White House Positions on Contraceptives Fuel Controversy on All Sides

By Stephen Spotswood

WASHINGTON — Controversy over access to birth control is continuing with the Department of Health and Human Services’ recent decision to cover birth control as a preventive service under the Affordable Care Act.

Archbishop Timothy Dolan

The U.S. Conference of Catholic Bishops (USCCB) called the Obama Administration’s decision “literally unconscionable,” with the group’s president, cardinal-designate Timothy Dolan of New York saying, “Never before has the federal government forced individuals and organizations to go out into the marketplace and buy a product that violates their conscience. This shouldn’t happen in a land where free exercise of religion ranks first in the Bill of Rights.”

The Obama administration announced last month that it would give Catholic hospitals and other religious institutions an extra year to comply with a new requirement that most health plans provide contraceptive benefits at no cost to their members. Yet, in her announcement, HHS Secretary Kathleen Sebelius held the line on the administration’s position that most health plans must eventually offer free contraception, exempting only a few types of religious institutions.

Wayne C. Shields, president and CEO of the Association of Reproductive Health Professionals (ARHP), which represents 12,000 reproductive health care providers, researchers, and educators, said, “Contraception is basic health care and fundamental to women’s health and the health of their families. Our members are proud to stand with the administration in rejecting the political pressure to expand the religious employer exemption in providing contraceptive coverage. This is a victory for science-based decision making and for the millions of women employed by religious institutions across this country.”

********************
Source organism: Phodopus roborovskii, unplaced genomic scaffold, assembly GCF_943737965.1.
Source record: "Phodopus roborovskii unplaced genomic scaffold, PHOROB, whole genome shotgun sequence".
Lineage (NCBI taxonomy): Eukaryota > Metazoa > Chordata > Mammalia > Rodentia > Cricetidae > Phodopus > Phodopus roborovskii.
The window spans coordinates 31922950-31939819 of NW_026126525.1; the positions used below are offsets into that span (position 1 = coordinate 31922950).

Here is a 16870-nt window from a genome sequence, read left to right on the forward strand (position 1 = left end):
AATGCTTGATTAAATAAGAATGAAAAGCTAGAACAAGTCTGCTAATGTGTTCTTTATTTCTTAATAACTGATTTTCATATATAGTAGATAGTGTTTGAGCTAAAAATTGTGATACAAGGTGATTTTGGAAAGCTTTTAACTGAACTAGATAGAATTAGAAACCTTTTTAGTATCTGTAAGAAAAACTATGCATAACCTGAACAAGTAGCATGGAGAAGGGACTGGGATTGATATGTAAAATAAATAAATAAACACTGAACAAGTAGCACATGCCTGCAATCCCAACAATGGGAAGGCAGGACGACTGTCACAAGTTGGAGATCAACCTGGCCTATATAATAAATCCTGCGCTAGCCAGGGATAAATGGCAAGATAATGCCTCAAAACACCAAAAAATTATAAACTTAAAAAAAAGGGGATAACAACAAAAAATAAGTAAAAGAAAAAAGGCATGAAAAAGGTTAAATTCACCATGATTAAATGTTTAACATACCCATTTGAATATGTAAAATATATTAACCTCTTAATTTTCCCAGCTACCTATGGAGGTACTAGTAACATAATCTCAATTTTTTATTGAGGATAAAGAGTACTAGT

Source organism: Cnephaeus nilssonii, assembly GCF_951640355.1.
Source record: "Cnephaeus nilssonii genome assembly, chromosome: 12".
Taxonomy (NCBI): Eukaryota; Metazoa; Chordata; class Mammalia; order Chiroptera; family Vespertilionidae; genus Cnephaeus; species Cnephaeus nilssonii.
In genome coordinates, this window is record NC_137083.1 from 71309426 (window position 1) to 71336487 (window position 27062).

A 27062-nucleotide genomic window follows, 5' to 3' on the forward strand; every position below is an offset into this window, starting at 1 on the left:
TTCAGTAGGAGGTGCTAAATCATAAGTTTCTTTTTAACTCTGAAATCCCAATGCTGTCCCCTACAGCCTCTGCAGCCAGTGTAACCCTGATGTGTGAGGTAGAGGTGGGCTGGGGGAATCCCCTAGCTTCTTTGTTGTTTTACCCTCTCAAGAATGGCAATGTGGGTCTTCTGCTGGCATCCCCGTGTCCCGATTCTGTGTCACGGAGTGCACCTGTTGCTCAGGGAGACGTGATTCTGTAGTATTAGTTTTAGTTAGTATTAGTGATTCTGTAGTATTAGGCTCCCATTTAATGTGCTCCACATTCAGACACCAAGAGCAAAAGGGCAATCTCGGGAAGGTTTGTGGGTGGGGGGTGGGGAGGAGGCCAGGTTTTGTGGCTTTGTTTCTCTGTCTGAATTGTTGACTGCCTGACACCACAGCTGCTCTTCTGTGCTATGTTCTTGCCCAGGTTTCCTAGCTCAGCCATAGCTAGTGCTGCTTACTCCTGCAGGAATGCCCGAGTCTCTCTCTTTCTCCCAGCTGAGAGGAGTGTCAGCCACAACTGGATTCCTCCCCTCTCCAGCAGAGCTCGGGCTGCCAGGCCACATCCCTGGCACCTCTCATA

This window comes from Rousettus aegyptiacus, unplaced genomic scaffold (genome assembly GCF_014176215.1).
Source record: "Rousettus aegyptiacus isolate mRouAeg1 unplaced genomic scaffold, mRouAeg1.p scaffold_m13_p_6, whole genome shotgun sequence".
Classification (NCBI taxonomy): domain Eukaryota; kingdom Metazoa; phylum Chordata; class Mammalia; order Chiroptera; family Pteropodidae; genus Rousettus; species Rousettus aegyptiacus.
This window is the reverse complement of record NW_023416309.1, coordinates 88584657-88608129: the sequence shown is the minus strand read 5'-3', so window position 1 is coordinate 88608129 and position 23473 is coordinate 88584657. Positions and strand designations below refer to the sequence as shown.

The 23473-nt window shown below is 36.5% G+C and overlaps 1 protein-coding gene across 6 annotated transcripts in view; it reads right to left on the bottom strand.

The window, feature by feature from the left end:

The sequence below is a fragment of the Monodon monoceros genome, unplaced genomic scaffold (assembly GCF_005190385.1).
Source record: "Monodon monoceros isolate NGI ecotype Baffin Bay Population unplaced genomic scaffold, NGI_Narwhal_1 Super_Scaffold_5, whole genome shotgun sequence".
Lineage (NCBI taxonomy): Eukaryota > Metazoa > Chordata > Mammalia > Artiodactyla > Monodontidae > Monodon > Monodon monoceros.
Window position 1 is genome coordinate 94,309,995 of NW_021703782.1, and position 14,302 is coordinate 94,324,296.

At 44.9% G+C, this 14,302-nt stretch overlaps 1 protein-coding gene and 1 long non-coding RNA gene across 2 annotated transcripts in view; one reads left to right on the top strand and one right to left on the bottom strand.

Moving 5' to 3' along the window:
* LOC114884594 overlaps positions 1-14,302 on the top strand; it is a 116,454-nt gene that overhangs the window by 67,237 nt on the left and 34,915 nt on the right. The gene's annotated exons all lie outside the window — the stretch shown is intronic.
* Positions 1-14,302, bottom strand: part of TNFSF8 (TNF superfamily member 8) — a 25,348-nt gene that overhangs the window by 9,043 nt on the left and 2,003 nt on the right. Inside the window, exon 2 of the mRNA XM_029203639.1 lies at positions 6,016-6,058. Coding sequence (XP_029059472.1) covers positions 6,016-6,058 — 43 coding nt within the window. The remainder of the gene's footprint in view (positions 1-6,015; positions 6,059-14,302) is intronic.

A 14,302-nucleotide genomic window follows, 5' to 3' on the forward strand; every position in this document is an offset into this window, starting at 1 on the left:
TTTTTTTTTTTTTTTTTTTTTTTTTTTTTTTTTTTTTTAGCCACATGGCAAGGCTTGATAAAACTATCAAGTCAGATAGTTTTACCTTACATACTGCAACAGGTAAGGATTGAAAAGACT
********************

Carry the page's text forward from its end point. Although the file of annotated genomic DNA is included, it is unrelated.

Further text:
Interestingly, Sebelius’ supporters in this decision, such as the AHRP, were her angry detractors at the end of 2011 when she blocked the Plan B One-Step morning-after pill from being sold over the counter (OTC), overruling the recommendations made by FDA officials.

 In fact, Shields recently joined with other contraceptive industry advocates in asking the President’s Council of Advisers on Science and Technology to determine the basis for the administration’s controversial decision to continue requiring that girls under age 17 must obtain a prescription to receive the morning after pill.

That was  the latest in a long line of controversial decisions surrounding Plan B. In February 2011, Teva Women’s Health Inc. submitted a supplemental new drug application to FDA seeking to make the Plan B One-Step available OTC for all girls of reproductive age. Currently, Plan B One-Step is available OTC for women 17 and older.  

In its Summary Review for Regulatory Action for the drug, FDA recommended approval of the application. After reviewing FDA’s approval, Sebelius indicated that she felt otherwise.

“The switch from prescription to over the counter for this product requires that we have enough evidence to show that those who use this medicine can understand the label and use the product appropriately,” Sebelius said in a statement following the announcement of her decision. “I do not believe that Teva’s application met that standard. The label comprehension and actual use studies did not contain data for all ages for which this product would be available for use.”

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